Councillors agree referendum date on how Newham is governed
- Credit: Archant
A public vote on how Newham is governed is to take place on May 6 next year.
The referendum will fall on the same day as the London mayoral election and give voters in the borough a choice between governance by the current directly elected mayor system or by committees.
Mayor, Rokhsana Fiaz, said at a full council meeting on Wednesday, October 21: “This delivers on my promise to the people of Newham.”
Ms Fiaz pledged to hold a referendum in her 2018 election manifesto.
In total, 42 councillors voted in favour of putting the committees option on the ballot paper, one voted against and another abstained.
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Under the alternative model, councillors elect a leader but power is exercised by a number of committees which should reflect different political parties’ representation on a council.
A motion to include the leader and cabinet model on the ballot was withdrawn. It emerged in the meeting that members were whipped to support the committees motion following debate by local Labour groups.
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In the meeting, Newham Council’s chief executive, Althea Loderick, revealed that the company, Democracy Newham Limited (DNL), was taking the authority to the High Court.
The company, which is registered at Cllr Suga Thekkeppurayil’s address, has asked a judge to review Newham’s decision to rule as invalid a petition aimed at forcing a referendum, which included the leader and cabinet model.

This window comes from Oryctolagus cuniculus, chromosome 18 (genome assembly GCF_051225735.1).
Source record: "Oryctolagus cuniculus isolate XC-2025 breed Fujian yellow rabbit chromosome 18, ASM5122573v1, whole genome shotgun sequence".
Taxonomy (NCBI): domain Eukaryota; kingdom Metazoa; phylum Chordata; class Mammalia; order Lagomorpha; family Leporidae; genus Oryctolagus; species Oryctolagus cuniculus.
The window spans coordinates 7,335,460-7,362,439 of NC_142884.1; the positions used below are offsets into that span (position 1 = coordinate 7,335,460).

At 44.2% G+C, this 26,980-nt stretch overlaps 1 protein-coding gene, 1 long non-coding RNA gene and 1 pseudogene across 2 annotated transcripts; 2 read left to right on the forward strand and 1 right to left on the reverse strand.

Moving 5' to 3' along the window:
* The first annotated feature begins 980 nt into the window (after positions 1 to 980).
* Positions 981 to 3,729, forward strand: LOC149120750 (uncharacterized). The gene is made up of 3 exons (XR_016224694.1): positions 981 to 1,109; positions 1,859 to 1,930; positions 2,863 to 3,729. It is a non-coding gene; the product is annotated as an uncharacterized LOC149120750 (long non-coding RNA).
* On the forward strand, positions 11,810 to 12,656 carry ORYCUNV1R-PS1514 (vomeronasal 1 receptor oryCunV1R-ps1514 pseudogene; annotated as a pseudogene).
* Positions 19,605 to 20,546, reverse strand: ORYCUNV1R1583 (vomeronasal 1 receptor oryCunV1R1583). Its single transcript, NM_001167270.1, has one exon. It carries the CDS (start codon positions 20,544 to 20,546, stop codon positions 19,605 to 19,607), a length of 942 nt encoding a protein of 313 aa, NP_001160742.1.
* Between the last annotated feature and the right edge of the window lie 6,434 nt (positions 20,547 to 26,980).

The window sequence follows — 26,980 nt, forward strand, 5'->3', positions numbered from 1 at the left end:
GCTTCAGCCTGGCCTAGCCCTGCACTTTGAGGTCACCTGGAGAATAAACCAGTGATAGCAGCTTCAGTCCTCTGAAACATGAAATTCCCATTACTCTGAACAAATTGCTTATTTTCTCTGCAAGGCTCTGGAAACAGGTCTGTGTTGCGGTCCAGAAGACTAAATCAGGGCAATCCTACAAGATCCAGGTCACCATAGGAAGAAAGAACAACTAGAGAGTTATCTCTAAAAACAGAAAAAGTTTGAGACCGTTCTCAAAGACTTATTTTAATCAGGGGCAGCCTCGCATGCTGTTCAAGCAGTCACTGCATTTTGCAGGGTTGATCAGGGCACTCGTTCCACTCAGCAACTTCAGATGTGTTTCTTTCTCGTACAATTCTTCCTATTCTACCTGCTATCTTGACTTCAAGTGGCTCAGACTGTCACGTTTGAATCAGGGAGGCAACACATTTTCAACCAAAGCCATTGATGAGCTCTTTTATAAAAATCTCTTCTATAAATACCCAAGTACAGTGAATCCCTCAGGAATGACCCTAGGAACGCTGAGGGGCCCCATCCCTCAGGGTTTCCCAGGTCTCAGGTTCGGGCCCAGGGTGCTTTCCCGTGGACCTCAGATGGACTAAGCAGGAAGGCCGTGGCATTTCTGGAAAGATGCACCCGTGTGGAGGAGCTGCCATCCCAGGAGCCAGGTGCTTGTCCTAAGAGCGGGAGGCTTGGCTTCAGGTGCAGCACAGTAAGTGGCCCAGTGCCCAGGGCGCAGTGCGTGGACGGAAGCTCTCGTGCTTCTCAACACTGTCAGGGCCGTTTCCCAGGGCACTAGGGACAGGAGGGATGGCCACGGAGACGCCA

Before the meeting DNL sought an emergency injunction requiring the council to validate the petition and stop the vote. However, it was withdrawn after Newham contacted DNL’s solicitors.
Ms Loderick said the first hearing would take place as soon as possible after November 10, the night’s vote was lawful and not affected by the High Court challenge.
Cllr John Whitworth hailed the vote, saying: “We are moving forward to a new stage in the process of Newham’s democratic renewal.”
The referendum was due to take place this year, but was postponed to avoid clashing with the London mayoral election, which was then shelved because of the pandemic.
Cllr Whitworth acknowledged that holding the referendum on the London mayoral election day still meant “inconveniences” would apply, but the Covid-19 risks to public health would be confined to one occasion.
Cllr Thekkeppurayil decided not to contribute to the debate after he was asked if he needed to declare an interest.
A total of £350,000 has been set aside to cover the referendum’s cost.